Giant Gas Tanker Sails to Turkey to Prevent Repeat of Shortage
(Bloomberg) -- Turkey is getting a giant helper to avoid last December’s gas shortages.
The world’s biggest specialized vessel to import liquefied natural gas, a cheaper and quicker solution than a land-based facility, is on its way to help with imports of the fuel mainly used for heating and power generation. The MOL FSRU Challenger, as long as the Eiffel Tower, is expected to arrive from South Korea this month and start by year-end.
Last winter, a cold snap gripped the whole region, including Iran, where Turkey gets some of its gas from. That meant the nation couldn’t get hold of enough fuel to meet its booming gas demand and the grid asked private power plants to reduce fuel demand by as much as 90 percent.
A first floating storage and regasification unit, the Neptune, arrived in December to complement two onshore terminals at Aliaga and Marmara Ereglisi.
“We expect Turkey to import more than last winter, and last winter they increased demand,” said Gyorgy Vargha, chief executive officer of MET International AG, a Zug, Switzerland-based energy trader that trades LNG mainly in southern Europe. “It is a growing market.”Turkey was the fastest-growing market for LNG imports after China, South Korea and Japan in the first half of the year, according to Bloomberg New Energy Finance, which forecasts uneven demand in the nation through 2030.
The 345-meter (1,132 feet) tanker can store 263,000 cubic meters of LNG, enough to cover more than a day’s gas demand in Turkey. It was sailing westward, just south of India as of Tuesday.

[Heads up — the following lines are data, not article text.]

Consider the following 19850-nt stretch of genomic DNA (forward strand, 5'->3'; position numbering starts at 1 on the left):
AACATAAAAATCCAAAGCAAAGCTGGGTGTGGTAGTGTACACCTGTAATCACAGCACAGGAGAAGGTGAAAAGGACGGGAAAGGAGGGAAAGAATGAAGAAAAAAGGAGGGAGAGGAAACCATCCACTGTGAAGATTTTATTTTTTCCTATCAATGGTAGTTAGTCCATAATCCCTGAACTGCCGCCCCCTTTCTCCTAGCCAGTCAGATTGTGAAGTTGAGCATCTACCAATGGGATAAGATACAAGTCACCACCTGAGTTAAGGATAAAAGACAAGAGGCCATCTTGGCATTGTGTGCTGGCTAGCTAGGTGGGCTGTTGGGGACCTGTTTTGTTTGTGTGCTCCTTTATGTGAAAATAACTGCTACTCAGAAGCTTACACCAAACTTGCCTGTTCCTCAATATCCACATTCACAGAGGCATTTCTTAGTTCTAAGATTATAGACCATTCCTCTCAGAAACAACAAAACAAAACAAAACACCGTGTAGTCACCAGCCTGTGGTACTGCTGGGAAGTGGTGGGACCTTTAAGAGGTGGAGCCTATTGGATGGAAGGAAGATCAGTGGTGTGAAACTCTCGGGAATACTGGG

The ship can also export the fuel for use in neighboring regions, according to Mitsui OSK Lines Ltd., the owner and operator of the vessel.
State gas grid operator Botas Boru Hatlari Ile Petrol Tasima AS signed the lease agreement for the vessel, which will be located at Dortyol near the Syrian border.
Floating LNG terminals allow countries to import gas from a variety of sources, which increases competition and can lead to lower gas prices, according to law firm Baker Botts LLP.
"This is why floating regas is so hot, because it is a very quick way to get a change in the status quo in terms of access to energy,'' John White, a partner at Baker Botts, said by telephone. "Even the prospect of being able to import an alternative source of energy creates a reaction in the market and creates a more competitive market.''
With assistance from Stephen Stapczynski and Benjamin Harvey. To contact the author of this story: Anna Shiryaevskaya in London at email@example.com. To contact the editor responsible for this story: Will Kennedy at firstname.lastname@example.org.
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